In developed countries, elderly are often homeowners, but sometimes they face with problems of liquidity since their pension incomes do not always provide them with adequate revenues. For this reason, some solutions have been studied in different law systems to grant such people the necessary income for their needs by using their householders’ rights.
For the purposes of this analysis, the reference is to home equity conversion mechanisms, among which equity release instruments are probably the most common ones. Using such instruments, householders’ rights can become liquid and be of great benefit for both homeowners and the market in general.
Reverse mortgage is one of the equity release instruments which are popular in the market. However, reverse mortgage is regulated in different ways in many law systems. This paper analyses how EU (with the addition of some extra-EU) law systems regulate reverse mortgage, highlighting the main legal differences among them, peculiarities and problems. A specific analysis is carried out with regard to new legislation recently adopted in Italy about reverse mortgage (c.d. prestito vitalizio ipotecario).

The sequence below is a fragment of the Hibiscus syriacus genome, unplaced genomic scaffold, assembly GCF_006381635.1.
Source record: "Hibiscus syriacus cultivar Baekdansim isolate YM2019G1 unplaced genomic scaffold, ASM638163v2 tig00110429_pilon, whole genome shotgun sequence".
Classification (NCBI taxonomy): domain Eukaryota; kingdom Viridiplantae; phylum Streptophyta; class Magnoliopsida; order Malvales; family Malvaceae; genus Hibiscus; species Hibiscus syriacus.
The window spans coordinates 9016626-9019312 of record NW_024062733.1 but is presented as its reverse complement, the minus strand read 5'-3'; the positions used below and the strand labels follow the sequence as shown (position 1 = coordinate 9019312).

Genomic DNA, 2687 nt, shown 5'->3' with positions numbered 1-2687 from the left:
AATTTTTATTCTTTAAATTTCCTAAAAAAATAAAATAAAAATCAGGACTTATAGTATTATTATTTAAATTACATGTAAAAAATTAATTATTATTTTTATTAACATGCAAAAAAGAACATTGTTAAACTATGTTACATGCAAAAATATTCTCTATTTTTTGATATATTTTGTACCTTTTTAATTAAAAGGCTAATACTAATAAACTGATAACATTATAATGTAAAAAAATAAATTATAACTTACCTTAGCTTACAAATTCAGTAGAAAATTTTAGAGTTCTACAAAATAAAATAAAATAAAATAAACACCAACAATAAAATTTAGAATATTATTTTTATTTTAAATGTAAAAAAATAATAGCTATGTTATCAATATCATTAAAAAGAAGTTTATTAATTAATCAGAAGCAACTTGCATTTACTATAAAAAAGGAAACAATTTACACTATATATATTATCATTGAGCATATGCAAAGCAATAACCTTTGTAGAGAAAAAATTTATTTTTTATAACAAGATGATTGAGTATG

The final reflections will regard the possibility – or, better, the need – of a wide harmonization at EU level in relation to legal provisions regarding reverse mortgage. This would create a clearer framework for all Member States, in which homeowners of different law countries could easily profit of an instrument regulated at high level and take advantage – with no doubt and uncertainty for them – of their householders’ rights in order to make them liquid, with the final objective of giving a practical answer to the crisis we are facing with.European Business Law Review